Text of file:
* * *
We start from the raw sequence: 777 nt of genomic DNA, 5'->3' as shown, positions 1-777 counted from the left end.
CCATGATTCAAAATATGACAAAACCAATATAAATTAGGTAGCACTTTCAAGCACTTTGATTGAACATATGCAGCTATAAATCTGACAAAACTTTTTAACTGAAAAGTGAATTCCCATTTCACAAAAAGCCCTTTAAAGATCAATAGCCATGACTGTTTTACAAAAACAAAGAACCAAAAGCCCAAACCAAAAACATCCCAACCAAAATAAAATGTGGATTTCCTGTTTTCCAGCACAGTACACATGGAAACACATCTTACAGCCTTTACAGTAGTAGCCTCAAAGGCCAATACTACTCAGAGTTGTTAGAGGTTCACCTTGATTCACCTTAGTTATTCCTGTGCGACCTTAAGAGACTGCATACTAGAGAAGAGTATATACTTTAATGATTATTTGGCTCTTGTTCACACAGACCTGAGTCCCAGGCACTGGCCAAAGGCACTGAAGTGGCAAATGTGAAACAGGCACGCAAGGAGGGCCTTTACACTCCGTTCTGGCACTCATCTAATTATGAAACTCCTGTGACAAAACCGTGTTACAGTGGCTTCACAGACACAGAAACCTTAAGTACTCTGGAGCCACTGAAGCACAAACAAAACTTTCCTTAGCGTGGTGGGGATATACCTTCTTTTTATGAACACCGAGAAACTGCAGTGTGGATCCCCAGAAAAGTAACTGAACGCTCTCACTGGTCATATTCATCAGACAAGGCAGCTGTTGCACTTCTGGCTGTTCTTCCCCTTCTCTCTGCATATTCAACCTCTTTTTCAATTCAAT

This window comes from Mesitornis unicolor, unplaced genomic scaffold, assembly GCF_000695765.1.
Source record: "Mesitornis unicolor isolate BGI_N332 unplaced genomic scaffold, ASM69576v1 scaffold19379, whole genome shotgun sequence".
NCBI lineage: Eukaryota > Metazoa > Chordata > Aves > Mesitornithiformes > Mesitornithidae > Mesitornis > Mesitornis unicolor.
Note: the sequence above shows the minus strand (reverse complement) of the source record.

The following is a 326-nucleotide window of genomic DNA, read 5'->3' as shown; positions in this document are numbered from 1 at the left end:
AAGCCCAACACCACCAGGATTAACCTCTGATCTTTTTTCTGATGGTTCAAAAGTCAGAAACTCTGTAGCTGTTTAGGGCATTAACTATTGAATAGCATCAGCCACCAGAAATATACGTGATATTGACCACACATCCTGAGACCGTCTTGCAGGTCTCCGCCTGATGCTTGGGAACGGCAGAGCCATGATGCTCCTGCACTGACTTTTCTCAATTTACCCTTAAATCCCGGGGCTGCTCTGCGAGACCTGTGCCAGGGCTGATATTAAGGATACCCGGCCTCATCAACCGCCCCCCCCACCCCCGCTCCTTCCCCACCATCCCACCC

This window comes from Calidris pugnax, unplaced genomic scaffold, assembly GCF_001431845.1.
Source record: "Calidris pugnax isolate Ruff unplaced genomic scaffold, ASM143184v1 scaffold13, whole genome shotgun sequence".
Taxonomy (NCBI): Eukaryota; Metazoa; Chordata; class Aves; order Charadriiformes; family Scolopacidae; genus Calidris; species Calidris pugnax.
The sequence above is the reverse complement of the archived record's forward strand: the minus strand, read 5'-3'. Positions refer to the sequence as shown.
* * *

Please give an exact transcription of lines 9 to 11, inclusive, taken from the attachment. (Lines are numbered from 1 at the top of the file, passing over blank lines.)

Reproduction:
This window comes from Calidris pugnax, unplaced genomic scaffold, assembly GCF_001431845.1.
Source record: "Calidris pugnax isolate Ruff unplaced genomic scaffold, ASM143184v1 scaffold13, whole genome shotgun sequence".
Taxonomy (NCBI): Eukaryota; Metazoa; Chordata; class Aves; order Charadriiformes; family Scolopacidae; genus Calidris; species Calidris pugnax.